Joe Zott
0
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Joe Zott Entrepreneur
VP Engineering and Operations at AccuVein
I have had good luck with Alibaba in finding suppliers, but their quality indicators are insufficient to determine if the supplier or product is acceptable for your application. Your needs and quality expectation will be different than another person's so what is acceptable for one may not be for another. My experience with suppliers has been all over. Some Chinese components have equal or better quality to what is available in US, some less, some parts may only be available in China and what you are looking for is the best quality supplier. I start with a good understanding of what quality I need and then make a series of small purchases that we monitor very closely. Multiple purchases over time helps assess reliability of supply chain before you need to rely on it for production. Try to get parts from different manufacturing lots to see if quality varies over time. On occasion I have asked someone to visit the supplier, but I do that only when absolutely necessary. The biggest issue to keep a lookout for is identifying if you are talking to a broker or the manufacturer.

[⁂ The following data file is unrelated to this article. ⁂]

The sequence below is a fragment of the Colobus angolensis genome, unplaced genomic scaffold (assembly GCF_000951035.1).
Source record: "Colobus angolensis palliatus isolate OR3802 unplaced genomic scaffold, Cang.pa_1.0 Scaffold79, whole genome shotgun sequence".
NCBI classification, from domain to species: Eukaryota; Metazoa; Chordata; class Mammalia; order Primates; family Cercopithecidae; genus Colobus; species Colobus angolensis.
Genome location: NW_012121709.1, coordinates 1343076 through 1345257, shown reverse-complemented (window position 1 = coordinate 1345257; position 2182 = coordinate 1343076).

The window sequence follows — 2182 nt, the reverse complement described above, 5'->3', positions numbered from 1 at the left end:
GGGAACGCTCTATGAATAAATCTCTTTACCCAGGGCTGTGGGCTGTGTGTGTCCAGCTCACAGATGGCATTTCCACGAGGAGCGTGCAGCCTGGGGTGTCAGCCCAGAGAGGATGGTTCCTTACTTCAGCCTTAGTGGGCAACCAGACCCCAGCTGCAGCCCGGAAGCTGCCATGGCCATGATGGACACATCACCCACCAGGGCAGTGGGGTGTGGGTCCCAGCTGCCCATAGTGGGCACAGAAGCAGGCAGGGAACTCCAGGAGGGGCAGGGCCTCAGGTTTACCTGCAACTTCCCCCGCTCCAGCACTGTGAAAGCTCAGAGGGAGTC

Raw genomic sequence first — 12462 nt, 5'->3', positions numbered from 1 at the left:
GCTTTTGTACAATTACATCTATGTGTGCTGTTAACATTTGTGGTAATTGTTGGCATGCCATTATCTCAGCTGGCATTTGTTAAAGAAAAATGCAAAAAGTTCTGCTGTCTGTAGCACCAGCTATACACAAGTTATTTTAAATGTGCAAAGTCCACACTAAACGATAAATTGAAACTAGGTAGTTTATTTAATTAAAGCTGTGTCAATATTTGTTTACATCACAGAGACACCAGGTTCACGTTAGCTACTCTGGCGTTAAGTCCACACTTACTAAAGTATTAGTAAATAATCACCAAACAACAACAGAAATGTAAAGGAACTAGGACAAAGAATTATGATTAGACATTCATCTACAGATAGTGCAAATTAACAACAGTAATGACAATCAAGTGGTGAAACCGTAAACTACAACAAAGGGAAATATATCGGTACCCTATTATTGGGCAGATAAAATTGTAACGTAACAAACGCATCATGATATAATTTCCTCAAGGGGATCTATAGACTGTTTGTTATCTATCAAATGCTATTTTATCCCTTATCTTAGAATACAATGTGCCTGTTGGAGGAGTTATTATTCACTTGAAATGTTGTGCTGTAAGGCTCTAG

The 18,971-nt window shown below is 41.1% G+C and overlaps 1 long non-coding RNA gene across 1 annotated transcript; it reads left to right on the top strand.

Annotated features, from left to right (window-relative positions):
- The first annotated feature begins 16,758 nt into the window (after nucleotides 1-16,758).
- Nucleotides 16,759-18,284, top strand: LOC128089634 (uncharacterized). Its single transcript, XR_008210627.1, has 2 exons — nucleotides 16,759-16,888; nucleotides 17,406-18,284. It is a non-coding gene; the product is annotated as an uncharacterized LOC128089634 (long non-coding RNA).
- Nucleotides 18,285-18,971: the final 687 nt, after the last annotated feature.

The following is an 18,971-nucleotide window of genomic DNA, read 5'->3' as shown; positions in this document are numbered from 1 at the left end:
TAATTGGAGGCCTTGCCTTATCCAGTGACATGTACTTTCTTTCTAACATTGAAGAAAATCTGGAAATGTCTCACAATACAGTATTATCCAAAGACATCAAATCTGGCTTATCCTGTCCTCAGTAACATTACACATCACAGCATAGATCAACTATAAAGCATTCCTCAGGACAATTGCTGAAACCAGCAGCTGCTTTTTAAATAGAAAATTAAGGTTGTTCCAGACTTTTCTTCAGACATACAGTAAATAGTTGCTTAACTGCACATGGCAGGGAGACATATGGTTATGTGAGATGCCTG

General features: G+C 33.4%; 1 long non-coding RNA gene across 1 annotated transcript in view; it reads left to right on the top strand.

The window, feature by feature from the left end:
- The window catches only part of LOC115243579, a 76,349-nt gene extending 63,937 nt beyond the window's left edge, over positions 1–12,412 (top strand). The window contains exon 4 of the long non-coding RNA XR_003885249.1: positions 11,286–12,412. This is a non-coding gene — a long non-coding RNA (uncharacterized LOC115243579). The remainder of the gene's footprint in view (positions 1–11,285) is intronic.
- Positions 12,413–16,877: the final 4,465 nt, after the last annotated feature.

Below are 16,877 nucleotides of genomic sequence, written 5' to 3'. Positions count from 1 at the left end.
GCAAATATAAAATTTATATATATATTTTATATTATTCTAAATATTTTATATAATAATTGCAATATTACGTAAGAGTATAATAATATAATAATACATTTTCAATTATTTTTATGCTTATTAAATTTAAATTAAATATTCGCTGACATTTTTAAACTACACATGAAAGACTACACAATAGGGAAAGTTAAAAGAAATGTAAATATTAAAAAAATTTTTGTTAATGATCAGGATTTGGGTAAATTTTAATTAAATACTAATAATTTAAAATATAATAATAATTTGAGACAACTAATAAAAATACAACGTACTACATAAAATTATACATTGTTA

Guillaume Bernier
1
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Guillaume Bernier Entrepreneur
COO and CTO for hire
Hi,

Alibaba is a good source to IDENTIFY potential suppliers, but then you really need to do your own investigation. This means at the very least many emails, even more skype chats, to see how available they are, what is their real level of English, as well as a few phone calls to talk in person. I absolutely recommend that you also visit and inspect your supplier in person.